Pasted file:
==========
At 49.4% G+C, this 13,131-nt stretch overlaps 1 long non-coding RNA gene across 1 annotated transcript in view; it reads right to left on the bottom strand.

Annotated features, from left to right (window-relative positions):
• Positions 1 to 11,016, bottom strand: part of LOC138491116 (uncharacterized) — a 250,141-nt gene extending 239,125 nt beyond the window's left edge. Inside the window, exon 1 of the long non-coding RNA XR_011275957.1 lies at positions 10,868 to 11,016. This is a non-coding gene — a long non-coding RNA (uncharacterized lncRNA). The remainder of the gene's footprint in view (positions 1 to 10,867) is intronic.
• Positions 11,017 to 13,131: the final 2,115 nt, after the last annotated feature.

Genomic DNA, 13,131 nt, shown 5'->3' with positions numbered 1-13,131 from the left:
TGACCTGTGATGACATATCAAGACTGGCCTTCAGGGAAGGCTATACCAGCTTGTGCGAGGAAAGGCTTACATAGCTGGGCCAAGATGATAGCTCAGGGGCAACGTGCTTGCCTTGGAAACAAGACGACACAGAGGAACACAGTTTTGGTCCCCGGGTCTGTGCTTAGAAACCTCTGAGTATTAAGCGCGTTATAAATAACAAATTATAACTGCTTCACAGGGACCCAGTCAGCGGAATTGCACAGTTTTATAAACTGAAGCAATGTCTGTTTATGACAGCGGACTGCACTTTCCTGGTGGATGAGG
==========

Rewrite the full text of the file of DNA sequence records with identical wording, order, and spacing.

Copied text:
At 49.4% G+C, this 13,131-nt stretch overlaps 1 long non-coding RNA gene across 1 annotated transcript in view; it reads right to left on the bottom strand.

Annotated features, from left to right (window-relative positions):
• Positions 1 to 11,016, bottom strand: part of LOC138491116 (uncharacterized) — a 250,141-nt gene extending 239,125 nt beyond the window's left edge. Inside the window, exon 1 of the long non-coding RNA XR_011275957.1 lies at positions 10,868 to 11,016. This is a non-coding gene — a long non-coding RNA (uncharacterized lncRNA). The remainder of the gene's footprint in view (positions 1 to 10,867) is intronic.
• Positions 11,017 to 13,131: the final 2,115 nt, after the last annotated feature.

Genomic DNA, 13,131 nt, shown 5'->3' with positions numbered 1-13,131 from the left:
TGACCTGTGATGACATATCAAGACTGGCCTTCAGGGAAGGCTATACCAGCTTGTGCGAGGAAAGGCTTACATAGCTGGGCCAAGATGATAGCTCAGGGGCAACGTGCTTGCCTTGGAAACAAGACGACACAGAGGAACACAGTTTTGGTCCCCGGGTCTGTGCTTAGAAACCTCTGAGTATTAAGCGCGTTATAAATAACAAATTATAACTGCTTCACAGGGACCCAGTCAGCGGAATTGCACAGTTTTATAAACTGAAGCAATGTCTGTTTATGACAGCGGACTGCACTTTCCTGGTGGATGAGG